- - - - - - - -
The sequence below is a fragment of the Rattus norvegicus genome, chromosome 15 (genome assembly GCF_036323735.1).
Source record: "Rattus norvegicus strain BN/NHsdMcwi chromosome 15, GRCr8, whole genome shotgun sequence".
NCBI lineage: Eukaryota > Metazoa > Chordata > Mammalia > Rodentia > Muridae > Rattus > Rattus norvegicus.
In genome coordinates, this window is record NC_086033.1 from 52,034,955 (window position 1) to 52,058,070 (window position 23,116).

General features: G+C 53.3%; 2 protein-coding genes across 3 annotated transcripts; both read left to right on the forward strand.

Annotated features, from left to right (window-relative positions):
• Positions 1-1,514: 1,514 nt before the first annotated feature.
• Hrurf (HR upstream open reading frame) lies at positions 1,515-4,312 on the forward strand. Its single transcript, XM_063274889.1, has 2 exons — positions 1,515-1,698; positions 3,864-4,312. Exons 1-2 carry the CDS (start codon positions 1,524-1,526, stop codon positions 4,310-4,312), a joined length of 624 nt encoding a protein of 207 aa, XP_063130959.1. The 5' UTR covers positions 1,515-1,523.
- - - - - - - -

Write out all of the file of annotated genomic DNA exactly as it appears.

The sequence below is a fragment of the Rattus norvegicus genome, chromosome 15 (genome assembly GCF_036323735.1).
Source record: "Rattus norvegicus strain BN/NHsdMcwi chromosome 15, GRCr8, whole genome shotgun sequence".
NCBI lineage: Eukaryota > Metazoa > Chordata > Mammalia > Rodentia > Muridae > Rattus > Rattus norvegicus.
In genome coordinates, this window is record NC_086033.1 from 52,034,955 (window position 1) to 52,058,070 (window position 23,116).

General features: G+C 53.3%; 2 protein-coding genes across 3 annotated transcripts; both read left to right on the forward strand.

Annotated features, from left to right (window-relative positions):
• Positions 1-1,514: 1,514 nt before the first annotated feature.
• Hrurf (HR upstream open reading frame) lies at positions 1,515-4,312 on the forward strand. Its single transcript, XM_063274889.1, has 2 exons — positions 1,515-1,698; positions 3,864-4,312. Exons 1-2 carry the CDS (start codon positions 1,524-1,526, stop codon positions 4,310-4,312), a joined length of 624 nt encoding a protein of 207 aa, XP_063130959.1. The 5' UTR covers positions 1,515-1,523.